Last week, I received an unexpected email from my boss. She’s been in Florida since Global Dressage Festival ended prematurely. She emailed me to tell me she was flying to Oklahoma and wanted to meet. She also mentioned the store’s general manager was no longer with the company. I was shocked- the manager was my boss’s brother and had held the position for a decade. He was not a good manager, but was so entrenched that my coworkers and I assumed he’d never leave.
When I met with my boss, she informed me that she wanted me to oversee day-to-day management of the store. While I originally planned on leaving my job at the end of the year when I graduated with my finance degree, I decided to accept her offer. I love my job- it’s flexible, I wear breeches to the office, my coworkers are great. I’m a horse person who gets to talk to horse people about horse stuff all day long. Plus, who knows what the job landscape will look like in December? I graduated in 2008 and couldn’t find a job in my field. I ended up at a cell phone carrier’s call center and it sucked. My prospects are likely better this time- after all, people have an idea of what finance is- but I figure I might as well stay in a steady job that I enjoy.
I’m both excited and overwhelmed. Sales are (understandably) down, and the horse show landscape looks very different. Customers’ employment situations are uncertain and they’re reluctant to spend on non-essentials. There’s also a lot of things to sort out at the store itself: supply chain problems, bookkeeping inaccuracies, new cleanliness protocols.
I’m an optimist, though. I have so many ideas for increasing brick and mortar sales, revamping the website, implementing more efficient internal procedures! I know this business well and have a great team of coworkers. My boss is super. Johnny is, as always, unfailingly supportive. And I’ll get to put all those business school classes to use!
After Madigan made his debut at a Future Event Horse class last year, he went back in the pasture to eat, grow, and learn to live in a small herd. I handled him at least a little bit every day. Most of the handling was super basic- haltering and leading, picking up and cleaning his hooves, brushing him. He took it all in stride; when I put a blanket on him for the first time, he barely lifted his head from his feed pan.
Now that he’s approaching his second birthday, he’s looking and acting more like an adult than a timid baby. His favorite activity is playing bitey-face with Moe (who is thoroughly sick of him). When he gallops around with Candy, he looks like he knows what he’s doing and not like he’s going to fall down. He had a growth spurt and is now the same height as Moe, just over 15 hands. (Which is great- I was paranoid that he would end up large pony size forever.) Madigan is still friendly and easygoing, too.
Earlier this year, it seemed like it was time for Madigan to start learning some new things, like how to wear a bridle and how to self-load in a trailer. My friend next door has a super reputation for starting youngsters, so it was an easy decision to start bringing him over for groundwork lessons. Richal is patient, consistent, and fair with babies and greenies, and it’s been fun to see her work with Madigan.
Nothing terribly exciting happens in their weekly lessons. He always needs a refresher on personal space- he wants to be right next to the people (because the people scratch him and pet him and feed him cookies sometimes). He’s learning how to walk and trot on the line. Last week, Richal introduced him to the mounting block and a saddle. Madigan remains cheerful and curious- he seems to like investigating all the new things.
I’m excited about the future with him. He’s sensible and pleasant, and it’s nice to know he’s getting good training from the start!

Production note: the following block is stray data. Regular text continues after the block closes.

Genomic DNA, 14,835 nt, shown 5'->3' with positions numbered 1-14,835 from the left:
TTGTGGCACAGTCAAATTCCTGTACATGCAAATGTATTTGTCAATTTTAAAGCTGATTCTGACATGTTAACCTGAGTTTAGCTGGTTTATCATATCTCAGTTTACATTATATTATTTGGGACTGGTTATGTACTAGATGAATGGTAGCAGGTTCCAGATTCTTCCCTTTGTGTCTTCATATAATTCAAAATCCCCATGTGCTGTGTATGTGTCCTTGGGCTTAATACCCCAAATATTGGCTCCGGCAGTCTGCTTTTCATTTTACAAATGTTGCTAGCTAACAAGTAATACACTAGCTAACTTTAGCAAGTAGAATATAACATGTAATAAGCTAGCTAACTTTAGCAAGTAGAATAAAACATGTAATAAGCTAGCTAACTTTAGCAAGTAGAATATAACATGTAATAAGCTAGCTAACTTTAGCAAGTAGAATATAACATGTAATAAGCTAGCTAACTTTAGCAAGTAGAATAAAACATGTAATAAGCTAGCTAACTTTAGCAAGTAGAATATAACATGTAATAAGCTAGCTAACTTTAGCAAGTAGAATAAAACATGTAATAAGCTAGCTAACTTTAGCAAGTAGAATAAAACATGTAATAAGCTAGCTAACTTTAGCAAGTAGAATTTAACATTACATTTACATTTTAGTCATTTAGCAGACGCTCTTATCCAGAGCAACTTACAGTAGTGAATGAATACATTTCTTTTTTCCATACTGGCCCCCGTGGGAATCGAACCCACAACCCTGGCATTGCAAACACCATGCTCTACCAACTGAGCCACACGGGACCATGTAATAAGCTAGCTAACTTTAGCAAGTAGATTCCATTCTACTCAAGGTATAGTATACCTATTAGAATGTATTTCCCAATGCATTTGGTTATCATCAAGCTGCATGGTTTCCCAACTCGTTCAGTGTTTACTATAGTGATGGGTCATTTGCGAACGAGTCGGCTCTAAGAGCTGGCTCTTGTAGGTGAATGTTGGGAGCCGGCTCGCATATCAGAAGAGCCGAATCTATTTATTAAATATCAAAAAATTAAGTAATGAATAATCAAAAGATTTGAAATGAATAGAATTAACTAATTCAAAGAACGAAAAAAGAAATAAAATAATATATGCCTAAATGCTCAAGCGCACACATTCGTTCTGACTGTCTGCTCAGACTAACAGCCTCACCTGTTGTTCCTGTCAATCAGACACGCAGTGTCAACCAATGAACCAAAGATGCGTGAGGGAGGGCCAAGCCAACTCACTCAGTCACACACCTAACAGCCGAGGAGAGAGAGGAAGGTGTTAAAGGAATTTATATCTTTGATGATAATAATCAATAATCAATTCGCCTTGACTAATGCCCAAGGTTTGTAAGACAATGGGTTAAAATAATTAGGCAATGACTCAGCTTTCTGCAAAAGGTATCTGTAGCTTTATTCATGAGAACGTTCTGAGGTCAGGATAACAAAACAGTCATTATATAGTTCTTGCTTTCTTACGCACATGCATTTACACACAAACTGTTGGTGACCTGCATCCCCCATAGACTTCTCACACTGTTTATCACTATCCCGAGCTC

Hey y’all- it’s me, Stephanie! I used to blog here, and I suppose this post means I still do. With the onset of a global pandemic, I find myself with more time to write. I also find myself looking for activities to take my mind off any number of unpleasant uncertainties. (Is my job going to come back? Does my friend have COVID-19? Will my finance professor ever return my emails?)
I began this year as I do most years: with a sense of purpose and optimism. I kicked off 2020 with a trip to Peru. The trip was with Oklahoma State’s finance department and counted as an elective for my degree. The Tulsa campus lacks many upper division finance classes, so going to Peru seemed like a good way to get three credit hours in one 10-day go. It also fit neatly with my 2020 goal of hiking once a month.
The trip was super, although it was a bit awkward to share a room with a 19 year old girl, and I definitely had more in common with the professor and teaching assistant than I did any of my finance bro classmates. We toured a variety of businesses in and around Lima before heading to the Sacred Valley to hike Incan sites, including Machu Picchu. My favorite parts of the trip were meeting the head of the Central Reserve Bank of Peru in Lima and hiking at Ollantaytambo in the southern part of the Sacred Valley.
Classes resumed for the spring semester just a couple of days after I returned, and I felt disorganized and behind. I’m taking an intense course load this semester with a eye toward finishing in the fall, and it was hard to establish a routine once I got home. I did little other than go to class, do homework, and go to work.
And then the global pandemic hit! I am effectively furloughed from my job at The Horse of Course. When the last two weeks of Global Dressage Festival were canceled, I knew we were in trouble. The winter season in Florida is the store’s primary revenue source; the mobile unit’s performance there determines our budget for the rest of the year. The Oklahoma-based mobile unit typically travels to three or four shows in Oklahoma every spring; those are all canceled. With no shows on the horizon, barns on lockdown, and people uncertain about their source of income, shopping for equestrian tack and apparel has screeched to a halt. Additionally, Oklahoma’s governor has ordered all non-essential businesses to close to the public through the end of April, so there’s that.
I don’t blame people for not spending money on new saddle pads or shadbellys- I totally get it. My hope is that this will not be the demise of small tack shops, but it is difficult to imagine things returning to normal in the foreseeable future. Fortunately, Johnny is still employed (providing essential software services to heavy machinery and ambulances), so we can continue providing the luxurious lifestyle our four horses, six cats, and two dogs are accustomed to.